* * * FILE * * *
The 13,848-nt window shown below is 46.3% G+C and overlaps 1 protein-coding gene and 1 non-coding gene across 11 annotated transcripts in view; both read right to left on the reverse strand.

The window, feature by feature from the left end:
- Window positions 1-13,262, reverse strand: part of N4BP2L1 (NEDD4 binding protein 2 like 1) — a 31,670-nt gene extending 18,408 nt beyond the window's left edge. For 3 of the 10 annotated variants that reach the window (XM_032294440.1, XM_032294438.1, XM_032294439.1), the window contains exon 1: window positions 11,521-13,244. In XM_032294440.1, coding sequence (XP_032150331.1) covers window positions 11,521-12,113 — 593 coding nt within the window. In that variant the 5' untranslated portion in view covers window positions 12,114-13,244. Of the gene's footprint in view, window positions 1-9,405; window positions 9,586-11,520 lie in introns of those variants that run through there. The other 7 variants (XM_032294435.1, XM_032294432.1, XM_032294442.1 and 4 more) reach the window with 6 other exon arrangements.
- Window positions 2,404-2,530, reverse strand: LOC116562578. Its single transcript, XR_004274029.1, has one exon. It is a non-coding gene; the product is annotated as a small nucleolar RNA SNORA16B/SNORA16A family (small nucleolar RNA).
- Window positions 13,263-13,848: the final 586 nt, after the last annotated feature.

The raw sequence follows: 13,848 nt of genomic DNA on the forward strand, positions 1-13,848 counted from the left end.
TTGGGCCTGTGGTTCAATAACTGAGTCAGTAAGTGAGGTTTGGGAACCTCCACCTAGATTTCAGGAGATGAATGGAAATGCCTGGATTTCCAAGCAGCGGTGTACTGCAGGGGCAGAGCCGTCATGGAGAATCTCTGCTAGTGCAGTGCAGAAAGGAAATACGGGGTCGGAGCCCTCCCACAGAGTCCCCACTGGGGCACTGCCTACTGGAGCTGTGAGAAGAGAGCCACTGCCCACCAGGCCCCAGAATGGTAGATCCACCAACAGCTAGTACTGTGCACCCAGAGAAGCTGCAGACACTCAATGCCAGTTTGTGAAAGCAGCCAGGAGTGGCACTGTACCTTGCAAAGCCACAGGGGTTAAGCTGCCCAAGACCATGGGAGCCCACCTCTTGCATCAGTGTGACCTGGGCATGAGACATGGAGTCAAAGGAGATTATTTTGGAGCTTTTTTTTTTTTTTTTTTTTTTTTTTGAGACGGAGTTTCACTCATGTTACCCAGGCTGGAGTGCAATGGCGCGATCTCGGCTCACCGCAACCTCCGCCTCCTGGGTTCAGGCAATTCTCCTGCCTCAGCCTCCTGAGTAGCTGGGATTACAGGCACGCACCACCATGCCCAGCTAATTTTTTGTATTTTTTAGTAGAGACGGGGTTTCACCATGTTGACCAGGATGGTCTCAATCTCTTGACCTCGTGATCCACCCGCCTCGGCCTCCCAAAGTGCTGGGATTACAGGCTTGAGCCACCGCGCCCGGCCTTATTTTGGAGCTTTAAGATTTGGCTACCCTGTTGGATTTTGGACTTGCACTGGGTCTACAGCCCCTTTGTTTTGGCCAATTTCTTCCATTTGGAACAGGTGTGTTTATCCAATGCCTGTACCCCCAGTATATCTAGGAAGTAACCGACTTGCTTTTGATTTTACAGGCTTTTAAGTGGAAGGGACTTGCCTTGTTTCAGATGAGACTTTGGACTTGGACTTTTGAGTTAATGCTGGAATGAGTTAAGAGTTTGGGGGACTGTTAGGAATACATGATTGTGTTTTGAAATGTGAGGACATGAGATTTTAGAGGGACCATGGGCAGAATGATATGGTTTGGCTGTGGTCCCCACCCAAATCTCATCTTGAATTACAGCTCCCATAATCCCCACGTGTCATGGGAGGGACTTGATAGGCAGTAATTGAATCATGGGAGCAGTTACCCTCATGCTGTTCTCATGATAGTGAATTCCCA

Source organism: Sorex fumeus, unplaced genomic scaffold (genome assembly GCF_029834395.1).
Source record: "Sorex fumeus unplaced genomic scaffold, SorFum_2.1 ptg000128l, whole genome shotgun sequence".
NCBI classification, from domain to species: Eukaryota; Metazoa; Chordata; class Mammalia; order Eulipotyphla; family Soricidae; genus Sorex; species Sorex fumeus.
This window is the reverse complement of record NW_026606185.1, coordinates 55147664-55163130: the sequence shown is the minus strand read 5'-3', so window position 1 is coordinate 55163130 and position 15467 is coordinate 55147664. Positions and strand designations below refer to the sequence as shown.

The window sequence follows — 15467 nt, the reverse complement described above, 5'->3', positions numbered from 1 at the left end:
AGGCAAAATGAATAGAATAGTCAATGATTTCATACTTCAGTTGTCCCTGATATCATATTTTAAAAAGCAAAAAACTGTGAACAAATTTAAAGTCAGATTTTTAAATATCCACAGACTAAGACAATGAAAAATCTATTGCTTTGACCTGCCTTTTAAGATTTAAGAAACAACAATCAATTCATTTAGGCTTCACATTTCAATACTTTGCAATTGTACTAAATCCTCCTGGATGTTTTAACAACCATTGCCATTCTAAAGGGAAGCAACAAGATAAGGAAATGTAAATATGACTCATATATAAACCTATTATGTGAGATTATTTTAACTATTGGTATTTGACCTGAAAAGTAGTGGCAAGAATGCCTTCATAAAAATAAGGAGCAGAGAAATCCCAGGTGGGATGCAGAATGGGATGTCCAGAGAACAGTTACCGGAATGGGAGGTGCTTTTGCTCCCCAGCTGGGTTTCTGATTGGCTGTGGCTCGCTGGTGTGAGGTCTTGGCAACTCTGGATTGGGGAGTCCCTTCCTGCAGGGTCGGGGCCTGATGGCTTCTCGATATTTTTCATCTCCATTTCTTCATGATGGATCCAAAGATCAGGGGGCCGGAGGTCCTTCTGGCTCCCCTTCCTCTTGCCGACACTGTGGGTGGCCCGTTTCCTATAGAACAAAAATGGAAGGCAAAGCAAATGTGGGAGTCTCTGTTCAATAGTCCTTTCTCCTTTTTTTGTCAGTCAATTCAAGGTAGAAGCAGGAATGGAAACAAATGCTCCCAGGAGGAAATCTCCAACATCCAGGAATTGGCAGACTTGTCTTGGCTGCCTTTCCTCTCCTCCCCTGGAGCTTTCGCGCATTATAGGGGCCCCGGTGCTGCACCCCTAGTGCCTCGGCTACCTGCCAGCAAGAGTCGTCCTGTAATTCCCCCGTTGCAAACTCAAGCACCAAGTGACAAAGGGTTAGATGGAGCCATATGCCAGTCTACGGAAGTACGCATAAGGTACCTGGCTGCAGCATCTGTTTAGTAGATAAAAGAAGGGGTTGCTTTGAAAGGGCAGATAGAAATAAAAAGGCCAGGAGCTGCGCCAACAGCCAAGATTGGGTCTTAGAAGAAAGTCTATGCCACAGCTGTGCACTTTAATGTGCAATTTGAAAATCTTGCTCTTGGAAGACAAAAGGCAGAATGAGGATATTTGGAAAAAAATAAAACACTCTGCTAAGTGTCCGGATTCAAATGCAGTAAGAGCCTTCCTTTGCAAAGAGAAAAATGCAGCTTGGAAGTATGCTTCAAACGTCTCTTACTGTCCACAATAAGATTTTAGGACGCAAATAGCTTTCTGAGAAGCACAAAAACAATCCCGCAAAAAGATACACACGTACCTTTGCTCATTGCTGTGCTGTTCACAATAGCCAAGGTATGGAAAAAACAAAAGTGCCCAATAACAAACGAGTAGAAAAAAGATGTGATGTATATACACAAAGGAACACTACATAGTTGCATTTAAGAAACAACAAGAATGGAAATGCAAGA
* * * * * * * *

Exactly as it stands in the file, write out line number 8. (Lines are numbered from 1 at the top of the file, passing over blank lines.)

Source organism: Sorex fumeus, unplaced genomic scaffold (genome assembly GCF_029834395.1).